If you've followed the vanishing Jimmy Hoffa caper over the years, you've likely heard of Chuckie O'Brien, a burly, confidant who was his driver, gofer and conduit to the mob. Hoffa considered him like a son.
One theory is that O'Brien was instrumental in Hoffa's July 1975 disappearance. Others disagree, or say any role was unwitting. Whatever the case, the FBI refers to O'Brien in 1976 as a pathological liar.
Many books explore the Hoffa case. But now comes one of the more unlikely Hoffa-book authors -- Harvard Law Professor Jack Goldsmith -- a total opposite of O'Brien, his stepdad, who lives in the land of early bird specials, southern Florida.
Goldsmith's 368-page book, "In Hoffa's Shadow," came out this week and is about the former Teamsters union leader and O'Brien, now 84. Its subtitle is "A Stepfather, a Disappearance in Detroit, and My Search for the Truth."
Goldsmith is best-known for work in the George W. Bush administration as the head of the Office of Legal Counsel, where he challenged the legality of “enhanced interrogation” and warrantless surveillance programs, writes Jennifer Szalai in a New York Times revew of the book. Goldsmith changed his name as an adult from Jack O'Brien to Jack Goldsmith.
The part-Sicilian O’Brien, whom Goldsmith calls “Chuckie” throughout this new book, recalls how both Hoffa and “LCN” (La Cosa Nostra) would tell him to do all kinds of stuff, and so he would do it. “I didn’t ask questions. You never ask, Jack.”
“In Hoffa’s Shadow” is several books in one — an attempt to piece together the enduring mystery of Hoffa’s disappearance, a glancing history of the labor movement, a reflection on the government’s surveillance powers and, underpinning it all, a memoir of Goldsmith’s relationship with his stepfather. Goldsmith was 12 in June 1975, when Chuckie married into the family; Goldsmith’s mother was emotionally and mentally fragile, having attempted suicide before, but Chuckie was devoted to her. He was a stabilizing presence, at least at first.
Less than two months later, Hoffa disappeared, and Goldsmith remembers his family’s life being turned upside down, as the press started to report that Chuckie was involved. Goldsmith remained close to Chuckie, finding him to be the loving and supportive father he never had. But that changed as Goldsmith went to college, became politically conservative and started to think about a career in law; he refused to speak to Chuckie for two decades. Goldsmith is candid about this calculated estrangement, which helped him climb the ranks into the White House. “I had tossed Chuckie under the bus,” he writes. “And to my amazement, I received a ‘Secret’ security clearance in return.”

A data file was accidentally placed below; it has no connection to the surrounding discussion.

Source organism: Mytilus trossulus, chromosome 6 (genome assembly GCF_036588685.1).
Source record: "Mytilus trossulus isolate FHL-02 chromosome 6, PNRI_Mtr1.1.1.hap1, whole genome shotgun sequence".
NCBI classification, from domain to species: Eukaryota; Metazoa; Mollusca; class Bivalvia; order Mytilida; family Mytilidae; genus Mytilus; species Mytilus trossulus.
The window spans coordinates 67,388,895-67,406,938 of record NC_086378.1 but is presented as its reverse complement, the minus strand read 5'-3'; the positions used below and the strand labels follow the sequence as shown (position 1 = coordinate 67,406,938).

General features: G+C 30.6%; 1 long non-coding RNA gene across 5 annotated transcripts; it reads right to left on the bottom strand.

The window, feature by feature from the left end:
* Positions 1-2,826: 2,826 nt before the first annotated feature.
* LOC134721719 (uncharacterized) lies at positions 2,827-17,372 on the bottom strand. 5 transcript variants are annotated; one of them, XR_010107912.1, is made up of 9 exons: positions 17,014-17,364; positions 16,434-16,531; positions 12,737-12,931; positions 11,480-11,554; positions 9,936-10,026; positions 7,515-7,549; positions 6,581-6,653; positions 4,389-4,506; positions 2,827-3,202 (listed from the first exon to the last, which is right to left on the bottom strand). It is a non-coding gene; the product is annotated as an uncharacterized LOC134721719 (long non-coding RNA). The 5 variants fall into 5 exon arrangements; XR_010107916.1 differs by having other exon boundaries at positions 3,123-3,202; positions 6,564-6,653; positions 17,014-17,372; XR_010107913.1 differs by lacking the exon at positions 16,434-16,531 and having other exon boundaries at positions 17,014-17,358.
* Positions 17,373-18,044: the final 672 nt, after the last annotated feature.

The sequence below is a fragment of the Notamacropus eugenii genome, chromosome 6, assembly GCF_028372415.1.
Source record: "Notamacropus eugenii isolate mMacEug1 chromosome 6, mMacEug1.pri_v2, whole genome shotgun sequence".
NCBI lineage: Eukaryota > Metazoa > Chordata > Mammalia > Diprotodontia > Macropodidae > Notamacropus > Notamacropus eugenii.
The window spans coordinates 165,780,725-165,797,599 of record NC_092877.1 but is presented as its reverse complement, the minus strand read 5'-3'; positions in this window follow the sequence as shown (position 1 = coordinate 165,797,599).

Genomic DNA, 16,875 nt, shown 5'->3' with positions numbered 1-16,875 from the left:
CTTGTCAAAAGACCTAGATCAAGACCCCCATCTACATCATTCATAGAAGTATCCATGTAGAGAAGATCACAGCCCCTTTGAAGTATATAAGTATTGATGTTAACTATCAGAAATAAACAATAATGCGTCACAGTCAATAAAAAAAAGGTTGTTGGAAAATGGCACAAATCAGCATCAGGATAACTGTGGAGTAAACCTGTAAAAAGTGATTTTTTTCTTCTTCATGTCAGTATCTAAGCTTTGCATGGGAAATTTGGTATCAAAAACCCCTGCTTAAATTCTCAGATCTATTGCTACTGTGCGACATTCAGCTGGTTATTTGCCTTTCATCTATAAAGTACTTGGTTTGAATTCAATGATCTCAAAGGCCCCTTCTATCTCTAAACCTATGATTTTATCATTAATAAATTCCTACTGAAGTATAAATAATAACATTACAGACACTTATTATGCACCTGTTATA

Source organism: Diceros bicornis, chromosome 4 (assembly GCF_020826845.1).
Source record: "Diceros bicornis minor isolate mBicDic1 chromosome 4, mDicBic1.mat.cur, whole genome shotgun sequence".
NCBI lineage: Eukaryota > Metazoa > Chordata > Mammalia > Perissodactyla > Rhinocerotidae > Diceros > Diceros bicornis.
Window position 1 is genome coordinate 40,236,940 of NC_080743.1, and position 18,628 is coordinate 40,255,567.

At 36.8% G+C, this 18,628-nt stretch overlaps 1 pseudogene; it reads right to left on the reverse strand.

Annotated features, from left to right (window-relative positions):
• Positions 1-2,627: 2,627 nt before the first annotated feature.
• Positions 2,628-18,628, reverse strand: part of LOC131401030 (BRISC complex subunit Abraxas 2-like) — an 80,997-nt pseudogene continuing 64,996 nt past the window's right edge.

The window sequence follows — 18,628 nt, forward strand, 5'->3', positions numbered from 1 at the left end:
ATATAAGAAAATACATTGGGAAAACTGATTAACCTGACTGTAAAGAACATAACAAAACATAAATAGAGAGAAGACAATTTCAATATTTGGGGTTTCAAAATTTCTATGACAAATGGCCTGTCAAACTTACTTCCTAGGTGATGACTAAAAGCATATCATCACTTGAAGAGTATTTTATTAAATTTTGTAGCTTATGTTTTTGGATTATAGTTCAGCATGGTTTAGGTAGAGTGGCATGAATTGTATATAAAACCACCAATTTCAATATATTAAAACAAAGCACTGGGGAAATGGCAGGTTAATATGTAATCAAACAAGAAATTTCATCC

The two reconciled and in 2012, Goldsmith approached O'Brien about writing a book.
Goldsmith tries to get to the bottom of the disappearance by meeting with agents who investigated the case and pressing O'Brien for info, the Times review notes.
But O'Brien seems to know more than he says. “Jack, I tell you different stories to try to avoid the true meaning," O'Brien says.
Still, Goldsmith tells Heather Catallo of WXYZ that he believes the feds were about to clear O'Brien in the disappearance in 2013, but ended up not doing so.
Scott Burnstein, a local Hoffa expert, tells Deadline Detroit that O'Brien and Hoffa weren't on good terms at the time of the disappearance, and that Hoffa would never have gotten in the car with O'Brien at the Machus Red Fox parking lot in Bloomfield Township.
Instead, he believes O'Brien delivered a car to the parking lot of the Southfield Athletic Club about 1:30 p.m. Then Burnstein theorizes that Detroit mobster Anthony "Tony Jack" Giacalone handed the car over to a hit team that included his brother Vito Giacalone.
The team then drove from 11 Mile and Evergreen to Maple and Telegraph to pick up Hoffa in the parking lot of the Bloomfield Township restaurant around 2:45 p.m.
The rest is history.